By Phil Franz-Warkentin, MarketsFarm
WINNIPEG, July 28 (MarketsFarm) – The ICE Futures canola market was weaker for the second session in a row on Wednesday, with thin volumes exaggerating the move as investors liquidated long positions.
While hot and dry Prairie weather conditions remain a supportive influence, those drought concerns have been largely priced into the market already and traders are thought to be waiting to get a better handle on the size of this year’s crop.
Chicago Board of Trade soyoil futures were up, which provided some underlying support for canola. However, Malaysian palm oil was weaker overnight.
About 16,948 canola contracts traded on Wednesday, which compares with Tuesday when 14,296 contracts changed hands. Spreading accounted for 8,764 of the contracts traded.
SOYBEAN futures at the Chicago Board of Trade were traded within a narrow range on Wednesday, with the bias slightly higher at the close.
All eyes in the soy market remain on the shifting Midwestern weather forecasts and what they mean for production.
The latest outlooks call for hot and dry conditions to continue into the middle of August, although the longer range outlook is for more moderate conditions later in the month.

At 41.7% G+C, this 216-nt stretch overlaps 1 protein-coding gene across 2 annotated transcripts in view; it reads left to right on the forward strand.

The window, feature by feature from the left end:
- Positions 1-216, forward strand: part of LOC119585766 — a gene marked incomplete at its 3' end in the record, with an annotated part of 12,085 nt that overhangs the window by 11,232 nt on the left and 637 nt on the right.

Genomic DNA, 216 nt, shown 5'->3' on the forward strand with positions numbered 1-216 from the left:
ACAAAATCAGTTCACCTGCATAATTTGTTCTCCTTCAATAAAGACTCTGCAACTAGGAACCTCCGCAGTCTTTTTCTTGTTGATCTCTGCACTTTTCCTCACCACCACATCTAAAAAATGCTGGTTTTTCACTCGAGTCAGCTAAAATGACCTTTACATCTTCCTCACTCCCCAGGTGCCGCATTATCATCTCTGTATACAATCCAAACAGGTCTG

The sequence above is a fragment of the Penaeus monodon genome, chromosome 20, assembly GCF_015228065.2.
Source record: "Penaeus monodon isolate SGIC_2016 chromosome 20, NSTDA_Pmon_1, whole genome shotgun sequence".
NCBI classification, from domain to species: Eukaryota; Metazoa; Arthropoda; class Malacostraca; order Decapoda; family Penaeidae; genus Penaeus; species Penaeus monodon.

CORN was also supported by weather uncertainty, with dryness in some areas countered by scattered showers in others. Frost in Brazilian corn growing regions was also supportive.
Weekly ethanol data showed average production of the renewable fuel in the United States during the week at 1.014 million barrels per day. That was down slightly from the previous week to the lowest level in 10 weeks. However, ethanol stocks were up by 215,000 barrels, at 22.733 million.
WHEAT was sharply higher, with the largest gains in Minneapolis spring wheat.
A crop tour of U.S. spring wheat growing regions this week was showing yields well below average in the Dakotas, as crops there were decimated by drought.
The first day of the tour pegged yields in North Dakota of 29.5 bushels per acre – well below the 45.6 bushels per acre reported on the first day of the last tour two years ago.
Bullish chart signals contributed to the gains, with a move above nearby resistance levels encouraging additional buying.
However, seasonal harvest pressure for winter wheat did weigh somewhat on values.
Futures Prices as of July 28, 2021
Prices are in Canadian dollars per metric ton